How to install Plex Media Server on a VPS running CentOS 6


Installing Plex Media Server on a local machine is not very difficult, but it’s a bit more difficult when you’re trying to install it on a VPS. Therefore, we put together this guide to help you install Plex on a VPS more smoothly. Also, we put together a little video below so that you can get an idea of what the installation entails. As you can see in the video, you can install Plex in about 5 minutes. Please turn on “Closed Captioning” in Youtube to see our comments.


1. Let’s create the Plex repo. This will allow us to install and update Plex easily.

nano /etc/yum.repos.d/plex.repo

If nano (a text editor) is not installed, please install it by typing

yum install nano

2. Copy the text below and paste it in nano by right clicking in the terminal (it will automatically paste). Save and exit by pushing CTRL X then “y”.


3. To update the packages, type these commands, click “y” when prompted

yum clean all
yum update

4. Import the GPG key. It’s used to verify if packages have been altered.

rpm --import

5. Install Plex Media Server with the following command, click “y” when prompted

yum install plexmediaserver

6. Plex Media Server automatically installs as a service and is enabled on CentOS, so it should automatically start when the VPS boots. To make sure, type setup to enter the “Text Mode Setup Utility”


and you should see something like below. Select “System Services” and make sure that “plexmediaserver” is enabled. It should be enabled by default.


7. Reboot the VPS so that we can check to see if the Plex Media Server starts on boot.


8. Once the VPS has booted, you can check to see if Plex Media Server is running by listing all of the processes

ps -e

You should see something like below


Alternatively, you can run the following the command to see what the status is of plexmediaserver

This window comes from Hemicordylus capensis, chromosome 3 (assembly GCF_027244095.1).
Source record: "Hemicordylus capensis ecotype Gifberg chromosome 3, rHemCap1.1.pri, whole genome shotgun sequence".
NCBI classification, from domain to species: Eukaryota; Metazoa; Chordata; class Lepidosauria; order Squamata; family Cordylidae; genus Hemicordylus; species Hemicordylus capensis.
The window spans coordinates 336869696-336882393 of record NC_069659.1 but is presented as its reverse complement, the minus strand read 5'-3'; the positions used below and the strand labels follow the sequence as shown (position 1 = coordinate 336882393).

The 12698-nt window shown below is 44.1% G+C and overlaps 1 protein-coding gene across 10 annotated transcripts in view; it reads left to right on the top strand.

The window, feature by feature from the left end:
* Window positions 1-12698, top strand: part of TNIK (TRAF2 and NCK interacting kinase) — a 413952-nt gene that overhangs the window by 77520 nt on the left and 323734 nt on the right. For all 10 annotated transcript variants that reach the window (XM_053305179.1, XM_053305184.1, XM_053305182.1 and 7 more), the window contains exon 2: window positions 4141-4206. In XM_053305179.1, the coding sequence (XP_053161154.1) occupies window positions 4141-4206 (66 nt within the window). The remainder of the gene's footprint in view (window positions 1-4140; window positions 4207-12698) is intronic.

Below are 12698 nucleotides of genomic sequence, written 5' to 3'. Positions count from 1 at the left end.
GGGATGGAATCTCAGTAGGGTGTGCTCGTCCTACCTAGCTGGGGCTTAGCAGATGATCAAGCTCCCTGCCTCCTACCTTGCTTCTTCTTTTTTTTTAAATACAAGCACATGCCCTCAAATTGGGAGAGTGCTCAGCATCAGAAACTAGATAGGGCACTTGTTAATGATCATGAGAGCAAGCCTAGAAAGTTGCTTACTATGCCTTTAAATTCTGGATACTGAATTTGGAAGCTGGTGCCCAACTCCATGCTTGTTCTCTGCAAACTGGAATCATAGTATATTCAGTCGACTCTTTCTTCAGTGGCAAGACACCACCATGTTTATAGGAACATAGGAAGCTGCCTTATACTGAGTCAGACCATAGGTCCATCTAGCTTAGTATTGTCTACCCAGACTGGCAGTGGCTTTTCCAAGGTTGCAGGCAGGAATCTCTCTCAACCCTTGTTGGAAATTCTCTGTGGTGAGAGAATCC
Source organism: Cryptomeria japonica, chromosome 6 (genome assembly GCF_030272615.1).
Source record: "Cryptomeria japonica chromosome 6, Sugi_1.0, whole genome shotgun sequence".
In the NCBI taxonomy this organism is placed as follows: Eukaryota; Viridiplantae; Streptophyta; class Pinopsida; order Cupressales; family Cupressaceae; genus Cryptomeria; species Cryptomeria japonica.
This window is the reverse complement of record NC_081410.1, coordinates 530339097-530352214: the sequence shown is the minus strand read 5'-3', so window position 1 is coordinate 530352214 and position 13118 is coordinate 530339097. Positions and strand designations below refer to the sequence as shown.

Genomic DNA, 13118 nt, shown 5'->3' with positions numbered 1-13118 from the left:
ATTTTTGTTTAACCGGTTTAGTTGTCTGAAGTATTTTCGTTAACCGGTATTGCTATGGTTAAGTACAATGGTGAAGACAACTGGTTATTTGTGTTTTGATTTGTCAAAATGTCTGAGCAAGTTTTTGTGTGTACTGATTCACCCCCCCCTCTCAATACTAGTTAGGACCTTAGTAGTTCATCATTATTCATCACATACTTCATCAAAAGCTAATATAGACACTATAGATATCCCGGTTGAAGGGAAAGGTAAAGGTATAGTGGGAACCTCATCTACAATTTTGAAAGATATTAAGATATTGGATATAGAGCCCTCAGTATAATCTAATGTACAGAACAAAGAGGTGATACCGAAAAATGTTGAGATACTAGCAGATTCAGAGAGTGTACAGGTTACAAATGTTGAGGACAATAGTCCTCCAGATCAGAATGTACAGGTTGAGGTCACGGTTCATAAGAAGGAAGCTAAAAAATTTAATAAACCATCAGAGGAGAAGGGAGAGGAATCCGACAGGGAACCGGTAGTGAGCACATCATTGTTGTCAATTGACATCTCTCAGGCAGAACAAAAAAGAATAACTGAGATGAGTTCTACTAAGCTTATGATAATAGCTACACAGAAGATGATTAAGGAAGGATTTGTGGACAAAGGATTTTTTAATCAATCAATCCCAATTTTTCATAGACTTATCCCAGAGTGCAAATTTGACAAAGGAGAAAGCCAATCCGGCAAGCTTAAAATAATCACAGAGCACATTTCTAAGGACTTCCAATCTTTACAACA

/etc/init.d/plexmediaserver status

and you should see an output like below

PlexMediaServer (pid 469) is running...

This means that Plex Media Server will automatically run whenever your VPS boots up. That’s good.

9. Under normal circumstances, we would just open up a browser to configure Plex. However, since there’s no graphical user interface on the VPS, it makes things a bit more difficult. We’re going to trick the Plex server in thinking that we’re connecting to its “trusted” local area network. We do that byway of SSH Tunneling. First thing that we have to do is launch PuTTy and put in the IP address or domain name associated with the VPS server, input in the port number and click on “Tunnels”.


Once you’re in “Tunnels”, put 8080 for “Source port”, select “Dynamic” and “Auto” and push “Add”.


You should see “D8080″ like below. Click “Open” and login to the VPS server.


Once you are logged in, you can minimize PuTTY (but keep it running).

10. Open up Firefox, go into “Options”, select “Advanced” then “Network” then “Settings”, as seen below


Click on “Manual proxy configuration”. In the box on the right of “SOCKS Host:” put in the IP address or domain name of your VPS server. For “Port”, enter in 8080 (as that’s what we used before in PuTTY). Select “SOCKS v5″ if not already selected and push “OK”


Restart firefox.